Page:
Ciara Eastell is Professor of Practice in the Exeter Centre for Leadership at the University of Exeter’s Business School.
Leading in Lockdown: How Exeter’s leaders are responding to the challenge
Looking after yourself and others
How are Exeter’s civic leaders leading at this time of immense crisis? What are they learning about their own leadership and how are they supporting those around them?
Ciara Eastell, Professor of Practice at the Exeter Centre for Leadership talked to five of Exeter’s civic leaders about their personal experience of leading their institutions through the initial response to the Covid-19 crisis.
In the second in our series of blogs featuring leaders working across our region, Ciara hears how our panel of leaders have been looking after themselves and those around them. Our panel includes:
Phil Norrey, CEO of Devon County Council
Martha Wilkinson, CEO of Devon Community Foundation
Rob Bosworth, Deputy CEO at Exeter College
Karime Hassan, CEO of Exeter City Council
Moira Marder, CEO of the Ted Wragg Multi-Academy Trust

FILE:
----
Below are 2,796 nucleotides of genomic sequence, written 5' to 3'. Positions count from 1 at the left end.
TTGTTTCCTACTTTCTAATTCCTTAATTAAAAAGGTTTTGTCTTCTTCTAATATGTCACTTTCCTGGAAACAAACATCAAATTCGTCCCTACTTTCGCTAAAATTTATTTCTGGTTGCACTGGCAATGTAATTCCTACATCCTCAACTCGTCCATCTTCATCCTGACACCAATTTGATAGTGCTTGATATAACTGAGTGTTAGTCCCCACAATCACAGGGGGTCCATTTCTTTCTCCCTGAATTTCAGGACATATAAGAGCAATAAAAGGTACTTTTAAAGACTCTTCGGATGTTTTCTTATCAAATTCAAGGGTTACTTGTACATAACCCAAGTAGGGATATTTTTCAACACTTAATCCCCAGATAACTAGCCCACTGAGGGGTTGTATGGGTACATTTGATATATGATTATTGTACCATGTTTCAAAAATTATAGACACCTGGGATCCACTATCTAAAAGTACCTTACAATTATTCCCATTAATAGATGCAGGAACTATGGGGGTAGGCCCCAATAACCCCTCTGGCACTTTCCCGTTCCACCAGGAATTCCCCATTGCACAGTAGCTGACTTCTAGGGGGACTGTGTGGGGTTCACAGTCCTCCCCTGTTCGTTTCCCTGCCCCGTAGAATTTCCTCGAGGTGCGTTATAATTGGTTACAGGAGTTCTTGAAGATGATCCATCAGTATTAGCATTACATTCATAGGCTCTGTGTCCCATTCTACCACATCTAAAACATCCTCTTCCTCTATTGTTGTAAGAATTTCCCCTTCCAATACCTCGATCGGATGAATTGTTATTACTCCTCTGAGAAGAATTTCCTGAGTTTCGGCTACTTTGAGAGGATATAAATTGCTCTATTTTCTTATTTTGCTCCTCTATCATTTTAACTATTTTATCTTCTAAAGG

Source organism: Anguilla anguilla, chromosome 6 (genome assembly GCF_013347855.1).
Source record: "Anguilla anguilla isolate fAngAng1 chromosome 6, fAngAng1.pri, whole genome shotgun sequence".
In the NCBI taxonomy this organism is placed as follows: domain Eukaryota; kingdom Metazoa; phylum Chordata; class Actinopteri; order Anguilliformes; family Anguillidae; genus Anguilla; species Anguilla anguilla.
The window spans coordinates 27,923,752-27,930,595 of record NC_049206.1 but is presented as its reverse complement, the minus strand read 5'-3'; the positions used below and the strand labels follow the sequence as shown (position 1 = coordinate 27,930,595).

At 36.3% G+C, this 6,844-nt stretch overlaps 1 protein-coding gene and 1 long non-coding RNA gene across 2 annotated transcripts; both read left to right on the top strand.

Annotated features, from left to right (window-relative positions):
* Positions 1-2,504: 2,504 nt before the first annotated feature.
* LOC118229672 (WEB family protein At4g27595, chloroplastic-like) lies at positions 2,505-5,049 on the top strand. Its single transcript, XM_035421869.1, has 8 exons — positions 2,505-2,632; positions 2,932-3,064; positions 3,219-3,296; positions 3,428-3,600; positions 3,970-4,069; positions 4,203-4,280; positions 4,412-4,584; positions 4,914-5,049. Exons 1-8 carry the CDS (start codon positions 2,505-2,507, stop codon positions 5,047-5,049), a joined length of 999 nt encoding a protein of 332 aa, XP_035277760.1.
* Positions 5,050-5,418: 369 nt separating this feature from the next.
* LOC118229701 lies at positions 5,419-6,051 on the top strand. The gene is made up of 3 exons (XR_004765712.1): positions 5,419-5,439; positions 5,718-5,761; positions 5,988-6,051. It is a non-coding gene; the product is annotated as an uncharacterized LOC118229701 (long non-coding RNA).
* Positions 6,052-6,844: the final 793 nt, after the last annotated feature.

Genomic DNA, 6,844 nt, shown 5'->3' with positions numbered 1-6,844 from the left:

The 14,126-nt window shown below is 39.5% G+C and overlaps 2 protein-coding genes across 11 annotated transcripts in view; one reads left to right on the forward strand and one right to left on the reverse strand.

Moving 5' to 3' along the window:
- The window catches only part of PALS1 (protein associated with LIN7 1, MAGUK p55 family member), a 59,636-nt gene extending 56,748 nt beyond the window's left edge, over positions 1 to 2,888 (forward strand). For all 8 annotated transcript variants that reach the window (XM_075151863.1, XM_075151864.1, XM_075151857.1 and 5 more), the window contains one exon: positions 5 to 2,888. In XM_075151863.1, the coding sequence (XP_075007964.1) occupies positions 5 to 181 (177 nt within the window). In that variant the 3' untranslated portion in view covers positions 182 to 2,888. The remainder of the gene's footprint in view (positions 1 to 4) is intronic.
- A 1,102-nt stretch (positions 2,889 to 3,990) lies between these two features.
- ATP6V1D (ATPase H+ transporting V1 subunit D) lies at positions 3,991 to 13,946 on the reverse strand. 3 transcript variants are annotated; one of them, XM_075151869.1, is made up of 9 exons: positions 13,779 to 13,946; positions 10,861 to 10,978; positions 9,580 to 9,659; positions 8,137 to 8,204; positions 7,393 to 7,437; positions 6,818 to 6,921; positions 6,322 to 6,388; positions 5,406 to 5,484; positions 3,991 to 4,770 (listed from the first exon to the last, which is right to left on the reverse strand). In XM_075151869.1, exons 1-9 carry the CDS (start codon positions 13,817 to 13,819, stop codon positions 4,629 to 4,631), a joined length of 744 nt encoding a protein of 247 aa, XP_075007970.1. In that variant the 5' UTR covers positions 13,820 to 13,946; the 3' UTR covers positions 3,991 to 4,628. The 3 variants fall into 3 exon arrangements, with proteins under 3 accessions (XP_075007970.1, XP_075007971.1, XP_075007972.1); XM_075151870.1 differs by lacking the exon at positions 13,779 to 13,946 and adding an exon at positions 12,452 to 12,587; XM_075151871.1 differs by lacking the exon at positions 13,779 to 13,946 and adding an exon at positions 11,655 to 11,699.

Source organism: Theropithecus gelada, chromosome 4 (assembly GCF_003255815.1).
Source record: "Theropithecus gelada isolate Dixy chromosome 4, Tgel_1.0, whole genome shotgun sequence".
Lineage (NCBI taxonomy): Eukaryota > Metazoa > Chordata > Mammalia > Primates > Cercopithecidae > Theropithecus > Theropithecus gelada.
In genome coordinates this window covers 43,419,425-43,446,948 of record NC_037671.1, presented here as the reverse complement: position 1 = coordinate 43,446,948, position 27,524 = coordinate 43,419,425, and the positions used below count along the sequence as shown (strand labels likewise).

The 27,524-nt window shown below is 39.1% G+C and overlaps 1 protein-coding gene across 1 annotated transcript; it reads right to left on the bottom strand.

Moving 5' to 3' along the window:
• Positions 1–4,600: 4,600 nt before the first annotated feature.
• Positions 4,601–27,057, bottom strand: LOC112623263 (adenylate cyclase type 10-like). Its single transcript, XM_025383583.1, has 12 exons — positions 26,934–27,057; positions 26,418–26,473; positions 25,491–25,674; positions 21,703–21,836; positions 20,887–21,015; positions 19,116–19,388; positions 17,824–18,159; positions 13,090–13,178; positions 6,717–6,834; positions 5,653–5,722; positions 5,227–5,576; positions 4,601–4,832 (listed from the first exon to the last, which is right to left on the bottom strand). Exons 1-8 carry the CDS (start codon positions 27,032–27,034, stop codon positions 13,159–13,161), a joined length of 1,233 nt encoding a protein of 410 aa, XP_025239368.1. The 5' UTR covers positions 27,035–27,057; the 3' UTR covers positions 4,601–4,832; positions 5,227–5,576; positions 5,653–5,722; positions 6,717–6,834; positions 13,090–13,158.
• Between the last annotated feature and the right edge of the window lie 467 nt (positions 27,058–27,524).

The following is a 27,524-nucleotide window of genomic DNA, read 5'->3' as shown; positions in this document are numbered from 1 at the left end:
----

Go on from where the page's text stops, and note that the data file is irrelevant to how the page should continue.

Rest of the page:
Looking after yourself and others
Talking to these five leaders, it’s humbling to hear the huge efforts they and their teams have put into responding effectively over the past few weeks but it’s clear too that leaders must pace themselves. Several of our leaders highlight the different phases of this crisis and that stamina is needed for the long and likely very difficult recovery phase that lies ahead.
Phil Norrey, CEO of Devon County Council says that after several weeks of working 16-17 hour days, 7 days a week, he took the decision - over the Easter period – to begin to work in a more sustainable way. “I dialled down the way I was working,” he says, “being clear with others that it’s not sustainable to carry on working in that way.” Physical exercise has been important – Phil has been out on his bike almost every day, whilst Rob Bosworth, Deputy CEO at Exeter College has found daily walks with his family have helped him keep a balance in a time of stress and challenge. ‘”My family is the best balance. Having lunch and a daily walk. I’m feeling much more level and connected to my family and work colleagues.”
For Martha Wilkinson, using the Community Foundation’s Business Continuity Plan framework helped establish an immediate crisis response before moving to a more sustainable way of working. “It wasn’t until recently,” says Martha, “that I could say Devon Community Foundation is now no longer in an emergency. We’d completed our BCP – we can stand it down. Everyone was running on adrenalin and cortisol,“ she says, “and we needed to lower the temperature in order to keep going.” Part of Martha’s coping strategy has been to turn off all gadgets over the weekend. “The intensity of video calls and constantly working across multiple platforms was draining,” she adds.